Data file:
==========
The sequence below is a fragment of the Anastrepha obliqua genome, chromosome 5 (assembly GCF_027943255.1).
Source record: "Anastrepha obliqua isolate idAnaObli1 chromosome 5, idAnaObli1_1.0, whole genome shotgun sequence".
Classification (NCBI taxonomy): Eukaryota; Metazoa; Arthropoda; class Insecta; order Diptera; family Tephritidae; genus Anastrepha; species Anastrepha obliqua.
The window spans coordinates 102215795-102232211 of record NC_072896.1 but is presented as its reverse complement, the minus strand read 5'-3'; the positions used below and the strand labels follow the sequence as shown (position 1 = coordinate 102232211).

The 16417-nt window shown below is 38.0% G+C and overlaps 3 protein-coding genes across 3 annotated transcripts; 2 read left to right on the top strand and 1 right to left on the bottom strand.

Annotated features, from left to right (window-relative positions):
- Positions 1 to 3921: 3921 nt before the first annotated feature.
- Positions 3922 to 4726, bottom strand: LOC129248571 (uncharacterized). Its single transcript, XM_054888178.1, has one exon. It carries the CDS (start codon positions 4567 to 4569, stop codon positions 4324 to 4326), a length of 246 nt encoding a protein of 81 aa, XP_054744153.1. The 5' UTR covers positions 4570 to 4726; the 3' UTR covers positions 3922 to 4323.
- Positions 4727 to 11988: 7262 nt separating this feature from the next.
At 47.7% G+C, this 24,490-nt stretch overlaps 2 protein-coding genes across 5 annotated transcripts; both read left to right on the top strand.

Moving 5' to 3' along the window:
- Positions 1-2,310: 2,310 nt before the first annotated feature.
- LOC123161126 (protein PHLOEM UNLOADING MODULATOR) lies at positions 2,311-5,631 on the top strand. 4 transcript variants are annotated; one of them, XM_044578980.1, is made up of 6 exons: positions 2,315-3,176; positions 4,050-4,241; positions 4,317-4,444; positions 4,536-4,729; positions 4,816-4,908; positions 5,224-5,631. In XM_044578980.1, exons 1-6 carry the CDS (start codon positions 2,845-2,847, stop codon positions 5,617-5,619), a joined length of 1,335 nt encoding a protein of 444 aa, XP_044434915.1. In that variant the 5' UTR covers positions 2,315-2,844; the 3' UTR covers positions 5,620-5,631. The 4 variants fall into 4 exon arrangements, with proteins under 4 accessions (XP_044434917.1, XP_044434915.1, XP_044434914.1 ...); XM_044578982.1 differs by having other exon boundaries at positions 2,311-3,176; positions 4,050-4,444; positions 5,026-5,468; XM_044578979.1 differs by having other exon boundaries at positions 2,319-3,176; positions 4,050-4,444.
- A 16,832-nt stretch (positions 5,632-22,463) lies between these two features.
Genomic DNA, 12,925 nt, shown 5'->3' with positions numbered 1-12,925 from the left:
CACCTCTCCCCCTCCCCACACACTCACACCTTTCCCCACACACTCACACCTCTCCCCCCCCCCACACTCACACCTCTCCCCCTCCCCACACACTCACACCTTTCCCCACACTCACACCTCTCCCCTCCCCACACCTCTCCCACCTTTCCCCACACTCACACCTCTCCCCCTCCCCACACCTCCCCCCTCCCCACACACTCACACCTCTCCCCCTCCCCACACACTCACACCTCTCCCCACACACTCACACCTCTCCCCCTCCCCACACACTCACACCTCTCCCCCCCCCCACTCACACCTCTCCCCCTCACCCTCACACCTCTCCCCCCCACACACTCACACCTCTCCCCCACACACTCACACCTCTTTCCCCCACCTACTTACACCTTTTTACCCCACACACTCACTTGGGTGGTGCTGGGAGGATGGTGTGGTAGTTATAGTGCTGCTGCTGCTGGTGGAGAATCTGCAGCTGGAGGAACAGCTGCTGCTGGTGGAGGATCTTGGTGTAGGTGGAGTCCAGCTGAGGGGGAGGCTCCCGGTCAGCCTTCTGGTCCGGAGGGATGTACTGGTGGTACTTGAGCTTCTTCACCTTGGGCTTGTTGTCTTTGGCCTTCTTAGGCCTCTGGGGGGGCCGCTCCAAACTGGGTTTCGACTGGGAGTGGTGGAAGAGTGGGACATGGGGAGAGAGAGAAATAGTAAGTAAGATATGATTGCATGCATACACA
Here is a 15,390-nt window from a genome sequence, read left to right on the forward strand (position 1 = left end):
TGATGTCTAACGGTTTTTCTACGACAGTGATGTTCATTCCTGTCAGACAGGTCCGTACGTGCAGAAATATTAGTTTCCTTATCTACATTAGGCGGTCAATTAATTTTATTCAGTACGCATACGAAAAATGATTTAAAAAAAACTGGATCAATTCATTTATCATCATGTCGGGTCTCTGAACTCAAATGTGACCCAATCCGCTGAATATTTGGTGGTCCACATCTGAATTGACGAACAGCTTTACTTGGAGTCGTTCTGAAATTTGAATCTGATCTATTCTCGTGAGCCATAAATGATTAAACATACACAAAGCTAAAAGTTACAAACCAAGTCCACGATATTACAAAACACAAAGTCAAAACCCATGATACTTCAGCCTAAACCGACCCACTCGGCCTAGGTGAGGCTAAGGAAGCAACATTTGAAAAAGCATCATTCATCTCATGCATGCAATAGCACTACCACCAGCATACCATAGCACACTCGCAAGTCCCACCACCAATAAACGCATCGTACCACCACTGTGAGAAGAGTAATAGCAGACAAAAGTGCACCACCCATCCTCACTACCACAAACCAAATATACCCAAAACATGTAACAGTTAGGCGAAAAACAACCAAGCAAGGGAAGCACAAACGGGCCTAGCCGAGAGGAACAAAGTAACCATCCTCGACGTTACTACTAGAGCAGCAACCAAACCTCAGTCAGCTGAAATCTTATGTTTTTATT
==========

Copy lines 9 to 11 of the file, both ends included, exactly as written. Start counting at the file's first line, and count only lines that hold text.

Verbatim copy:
- Positions 4727 to 11988: 7262 nt separating this feature from the next.
At 47.7% G+C, this 24,490-nt stretch overlaps 2 protein-coding genes across 5 annotated transcripts; both read left to right on the top strand.

Moving 5' to 3' along the window: